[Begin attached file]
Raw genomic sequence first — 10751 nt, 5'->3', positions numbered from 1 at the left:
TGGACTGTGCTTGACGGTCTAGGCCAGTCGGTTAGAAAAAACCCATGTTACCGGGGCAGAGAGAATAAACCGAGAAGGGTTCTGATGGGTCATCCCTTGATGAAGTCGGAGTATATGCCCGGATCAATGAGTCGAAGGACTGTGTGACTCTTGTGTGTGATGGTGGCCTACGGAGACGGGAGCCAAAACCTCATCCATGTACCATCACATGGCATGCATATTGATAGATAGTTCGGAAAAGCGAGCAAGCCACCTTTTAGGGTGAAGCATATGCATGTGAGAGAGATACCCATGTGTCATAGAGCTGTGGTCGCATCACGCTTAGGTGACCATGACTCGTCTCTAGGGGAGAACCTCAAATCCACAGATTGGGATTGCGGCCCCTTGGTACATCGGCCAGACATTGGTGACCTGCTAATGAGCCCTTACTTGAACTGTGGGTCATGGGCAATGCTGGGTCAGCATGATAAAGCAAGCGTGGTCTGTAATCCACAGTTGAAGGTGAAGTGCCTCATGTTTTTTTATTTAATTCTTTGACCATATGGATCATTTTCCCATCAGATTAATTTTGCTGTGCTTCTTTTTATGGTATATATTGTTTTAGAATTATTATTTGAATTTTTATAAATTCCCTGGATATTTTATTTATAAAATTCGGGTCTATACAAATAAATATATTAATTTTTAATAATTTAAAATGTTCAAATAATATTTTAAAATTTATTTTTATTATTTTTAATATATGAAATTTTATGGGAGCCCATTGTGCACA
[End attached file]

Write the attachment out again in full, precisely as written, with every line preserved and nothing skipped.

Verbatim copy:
Raw genomic sequence first — 10751 nt, 5'->3', positions numbered from 1 at the left:
TGGACTGTGCTTGACGGTCTAGGCCAGTCGGTTAGAAAAAACCCATGTTACCGGGGCAGAGAGAATAAACCGAGAAGGGTTCTGATGGGTCATCCCTTGATGAAGTCGGAGTATATGCCCGGATCAATGAGTCGAAGGACTGTGTGACTCTTGTGTGTGATGGTGGCCTACGGAGACGGGAGCCAAAACCTCATCCATGTACCATCACATGGCATGCATATTGATAGATAGTTCGGAAAAGCGAGCAAGCCACCTTTTAGGGTGAAGCATATGCATGTGAGAGAGATACCCATGTGTCATAGAGCTGTGGTCGCATCACGCTTAGGTGACCATGACTCGTCTCTAGGGGAGAACCTCAAATCCACAGATTGGGATTGCGGCCCCTTGGTACATCGGCCAGACATTGGTGACCTGCTAATGAGCCCTTACTTGAACTGTGGGTCATGGGCAATGCTGGGTCAGCATGATAAAGCAAGCGTGGTCTGTAATCCACAGTTGAAGGTGAAGTGCCTCATGTTTTTTTATTTAATTCTTTGACCATATGGATCATTTTCCCATCAGATTAATTTTGCTGTGCTTCTTTTTATGGTATATATTGTTTTAGAATTATTATTTGAATTTTTATAAATTCCCTGGATATTTTATTTATAAAATTCGGGTCTATACAAATAAATATATTAATTTTTAATAATTTAAAATGTTCAAATAATATTTTAAAATTTATTTTTATTATTTTTAATATATGAAATTTTATGGGAGCCCATTGTGCACA